What are the similarities and differences between everyday life on the roof of the world and in the mountains of Africa?
Wang Jing, director of the public relations department at Peaceland Foundation, is probably one of the best people to answer this question. She was born on the Tibetan Plateau, and has been promoting community development assistance projects in the city of Moshi, located in Tanzania’s Kilimanjaro Region since last September.
“Sunshine, clouds, blue sky, and the prairie with cattle and sheep leisurely eating grass. Everything here in Kilimanjaro reminds me of my childhood in Qinghai,” said Wang Jing.
She emphasized that the slow pace of life is the biggest thing that the two places have in common: “Both the ethnic herdsmen in the Himalaya Region and the Maasai people here are happy and carefree.”
“I have to say, the rhythm of life in the mountain regions is very different from that of the cities, especially compared to economically developed regions in eastern China,” Wang added.
Wang had never visited a big city until she passed the college entrance examination. Wishing to see outside her hometown, she applied to colleges in eastern China and was admitted to Nanjing Hohai University, where she majored in water engineering.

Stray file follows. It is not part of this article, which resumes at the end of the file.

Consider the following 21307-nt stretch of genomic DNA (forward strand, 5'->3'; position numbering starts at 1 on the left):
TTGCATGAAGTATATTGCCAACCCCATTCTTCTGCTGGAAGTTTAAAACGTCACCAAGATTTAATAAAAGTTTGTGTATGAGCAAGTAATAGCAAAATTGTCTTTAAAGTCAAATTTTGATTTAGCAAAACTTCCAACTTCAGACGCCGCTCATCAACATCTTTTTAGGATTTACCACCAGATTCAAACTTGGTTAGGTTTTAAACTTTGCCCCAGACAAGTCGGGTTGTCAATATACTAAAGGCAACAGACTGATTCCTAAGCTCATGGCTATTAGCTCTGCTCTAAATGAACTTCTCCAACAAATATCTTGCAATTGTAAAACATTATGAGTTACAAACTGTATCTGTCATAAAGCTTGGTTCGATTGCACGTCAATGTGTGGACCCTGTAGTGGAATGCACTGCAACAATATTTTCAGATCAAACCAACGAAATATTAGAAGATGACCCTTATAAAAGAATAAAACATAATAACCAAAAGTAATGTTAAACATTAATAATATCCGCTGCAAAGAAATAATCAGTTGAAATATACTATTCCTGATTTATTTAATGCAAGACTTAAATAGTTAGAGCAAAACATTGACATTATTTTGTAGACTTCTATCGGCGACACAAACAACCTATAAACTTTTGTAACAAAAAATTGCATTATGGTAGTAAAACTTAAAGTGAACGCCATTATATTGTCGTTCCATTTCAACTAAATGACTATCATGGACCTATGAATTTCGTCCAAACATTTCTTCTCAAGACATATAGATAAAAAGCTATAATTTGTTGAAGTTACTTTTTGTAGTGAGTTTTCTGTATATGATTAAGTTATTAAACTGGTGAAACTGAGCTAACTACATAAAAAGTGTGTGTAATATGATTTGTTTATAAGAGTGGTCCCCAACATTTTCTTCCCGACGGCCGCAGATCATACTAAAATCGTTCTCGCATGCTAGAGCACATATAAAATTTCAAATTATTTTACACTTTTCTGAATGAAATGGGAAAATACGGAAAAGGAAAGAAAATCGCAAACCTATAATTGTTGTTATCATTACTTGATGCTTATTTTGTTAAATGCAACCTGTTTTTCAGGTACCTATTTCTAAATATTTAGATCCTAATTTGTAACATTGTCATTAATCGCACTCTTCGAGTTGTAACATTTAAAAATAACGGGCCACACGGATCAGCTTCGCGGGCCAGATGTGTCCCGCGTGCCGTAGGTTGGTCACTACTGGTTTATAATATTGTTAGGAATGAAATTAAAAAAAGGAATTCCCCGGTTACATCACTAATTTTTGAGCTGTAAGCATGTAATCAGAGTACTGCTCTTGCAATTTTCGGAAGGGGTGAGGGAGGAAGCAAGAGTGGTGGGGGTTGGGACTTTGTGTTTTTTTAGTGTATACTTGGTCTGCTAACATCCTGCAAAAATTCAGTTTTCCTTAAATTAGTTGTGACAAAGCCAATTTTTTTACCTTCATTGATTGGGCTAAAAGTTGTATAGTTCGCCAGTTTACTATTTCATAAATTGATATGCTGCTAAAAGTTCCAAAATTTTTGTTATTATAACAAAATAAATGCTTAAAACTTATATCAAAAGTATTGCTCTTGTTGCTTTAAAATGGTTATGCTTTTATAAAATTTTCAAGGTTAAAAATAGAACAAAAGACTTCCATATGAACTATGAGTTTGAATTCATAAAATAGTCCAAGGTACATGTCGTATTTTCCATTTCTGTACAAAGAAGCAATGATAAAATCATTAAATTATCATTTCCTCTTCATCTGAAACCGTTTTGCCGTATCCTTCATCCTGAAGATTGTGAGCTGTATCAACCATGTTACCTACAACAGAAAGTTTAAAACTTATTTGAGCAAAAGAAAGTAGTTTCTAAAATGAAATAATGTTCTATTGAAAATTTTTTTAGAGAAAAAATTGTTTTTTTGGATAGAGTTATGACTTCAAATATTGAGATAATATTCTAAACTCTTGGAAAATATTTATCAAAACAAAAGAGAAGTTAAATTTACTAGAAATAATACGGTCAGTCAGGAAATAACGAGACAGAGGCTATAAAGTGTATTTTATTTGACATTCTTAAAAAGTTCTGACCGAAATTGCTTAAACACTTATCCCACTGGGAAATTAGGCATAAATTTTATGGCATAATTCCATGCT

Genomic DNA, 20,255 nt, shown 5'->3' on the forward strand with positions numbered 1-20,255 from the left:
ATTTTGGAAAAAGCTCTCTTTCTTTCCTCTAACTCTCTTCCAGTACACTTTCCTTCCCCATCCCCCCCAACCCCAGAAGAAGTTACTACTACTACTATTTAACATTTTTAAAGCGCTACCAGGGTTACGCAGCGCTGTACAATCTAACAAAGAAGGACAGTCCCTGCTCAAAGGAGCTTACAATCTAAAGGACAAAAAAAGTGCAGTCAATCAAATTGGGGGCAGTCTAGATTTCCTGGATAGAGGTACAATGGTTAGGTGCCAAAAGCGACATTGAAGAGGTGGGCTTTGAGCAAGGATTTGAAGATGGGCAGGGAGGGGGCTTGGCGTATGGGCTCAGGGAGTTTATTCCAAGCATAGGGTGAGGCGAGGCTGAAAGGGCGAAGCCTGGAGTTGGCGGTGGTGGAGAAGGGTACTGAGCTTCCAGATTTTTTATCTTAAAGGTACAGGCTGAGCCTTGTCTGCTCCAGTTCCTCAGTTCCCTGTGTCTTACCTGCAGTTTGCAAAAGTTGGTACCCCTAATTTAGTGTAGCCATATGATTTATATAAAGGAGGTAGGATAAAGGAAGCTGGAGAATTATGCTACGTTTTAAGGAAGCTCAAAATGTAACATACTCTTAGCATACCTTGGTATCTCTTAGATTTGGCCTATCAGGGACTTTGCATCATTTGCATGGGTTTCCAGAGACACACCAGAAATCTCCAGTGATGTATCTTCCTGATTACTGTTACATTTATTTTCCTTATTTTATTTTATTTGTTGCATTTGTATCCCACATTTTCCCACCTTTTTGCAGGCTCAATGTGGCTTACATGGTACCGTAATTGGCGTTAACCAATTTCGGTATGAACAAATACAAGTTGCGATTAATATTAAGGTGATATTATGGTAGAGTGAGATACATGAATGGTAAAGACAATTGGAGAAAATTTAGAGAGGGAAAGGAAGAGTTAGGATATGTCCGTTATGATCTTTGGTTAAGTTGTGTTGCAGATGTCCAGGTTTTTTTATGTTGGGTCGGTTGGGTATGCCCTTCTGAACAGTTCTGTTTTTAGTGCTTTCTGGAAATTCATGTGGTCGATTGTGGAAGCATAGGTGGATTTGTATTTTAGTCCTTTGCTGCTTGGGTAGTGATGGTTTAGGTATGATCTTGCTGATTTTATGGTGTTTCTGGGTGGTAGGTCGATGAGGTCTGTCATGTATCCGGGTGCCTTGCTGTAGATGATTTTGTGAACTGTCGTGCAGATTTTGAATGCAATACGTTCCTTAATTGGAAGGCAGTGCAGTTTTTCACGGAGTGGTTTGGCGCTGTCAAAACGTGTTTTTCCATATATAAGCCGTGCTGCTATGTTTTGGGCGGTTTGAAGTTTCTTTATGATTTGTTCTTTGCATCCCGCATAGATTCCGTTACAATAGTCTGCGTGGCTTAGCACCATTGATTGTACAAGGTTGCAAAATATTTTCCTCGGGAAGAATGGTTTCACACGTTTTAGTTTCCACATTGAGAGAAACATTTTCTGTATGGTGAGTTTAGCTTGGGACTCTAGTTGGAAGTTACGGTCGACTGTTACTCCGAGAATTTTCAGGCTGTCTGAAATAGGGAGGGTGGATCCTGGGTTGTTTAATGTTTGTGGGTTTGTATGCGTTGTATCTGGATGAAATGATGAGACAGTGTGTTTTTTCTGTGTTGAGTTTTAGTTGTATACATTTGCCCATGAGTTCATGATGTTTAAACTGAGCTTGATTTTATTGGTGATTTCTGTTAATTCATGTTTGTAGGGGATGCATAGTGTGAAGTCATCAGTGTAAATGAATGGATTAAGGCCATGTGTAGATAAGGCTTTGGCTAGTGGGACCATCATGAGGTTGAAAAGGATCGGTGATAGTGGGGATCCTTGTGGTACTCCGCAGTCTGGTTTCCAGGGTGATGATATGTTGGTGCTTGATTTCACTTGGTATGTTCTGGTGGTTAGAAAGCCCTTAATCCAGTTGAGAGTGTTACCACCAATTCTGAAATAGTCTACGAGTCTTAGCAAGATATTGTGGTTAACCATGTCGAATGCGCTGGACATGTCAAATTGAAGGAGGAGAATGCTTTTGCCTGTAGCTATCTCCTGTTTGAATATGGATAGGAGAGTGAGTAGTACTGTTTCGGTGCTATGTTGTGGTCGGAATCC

Deciding to work for a charity
Wang has been interested in charity since she was in middle school and has volunteered in nursing homes and orphanages, something she continued to do during her college years. But at that time, she had little knowledge about the NGO sector.
Curious about the world outside China, she decided to study abroad in her senior year, and was accepted by the University of Melbourne, Australia, where she studied global media communication, which included researching NGOs.
As her understanding of the nonprofit sector gradually deepened, she found that this was exactly the cause she wanted to devote herself to, so at the end of her studies she started looking for work at NGOs.
In 2018, she noticed a job advert posted by the China Foundation for Poverty Alleviation (CFPA)’s education aid department.
After a preliminary phone call, Wang made a special trip back from Australia to attend the face-to-face interview in Beijing, where she was able to gain a better understanding of the position. However, this presented her with a dilemma: on the one hand, she was very interested in CFPA’s projects, but on the other, she was slightly disappointed when she learned that the position was office-based rather than in the field.
Just when she was considering not taking the job, another department at CFPA, the newly formed emergency rescue team (ERT), offered her a position, which led to her subsequent years working in the disaster relief sector.
CFPA, which focuses on poverty alleviation, has also played an important role in disaster relief over the years, such as during the 2008 Wenchuan earthquake in Sichuan Province, the 2010 Yushu earthquake in Qinghai, and the 2013 Ya’an earthquake. The ERT was established not only to focus on disaster relief, but also to respond to social emergencies.
Wang accepted the position with the ERT. Her first task was to visit CFPA’s partner NGO, the Xiamen Shuguang Rescue Team (XSRT), to participate in related training and daily rescue work.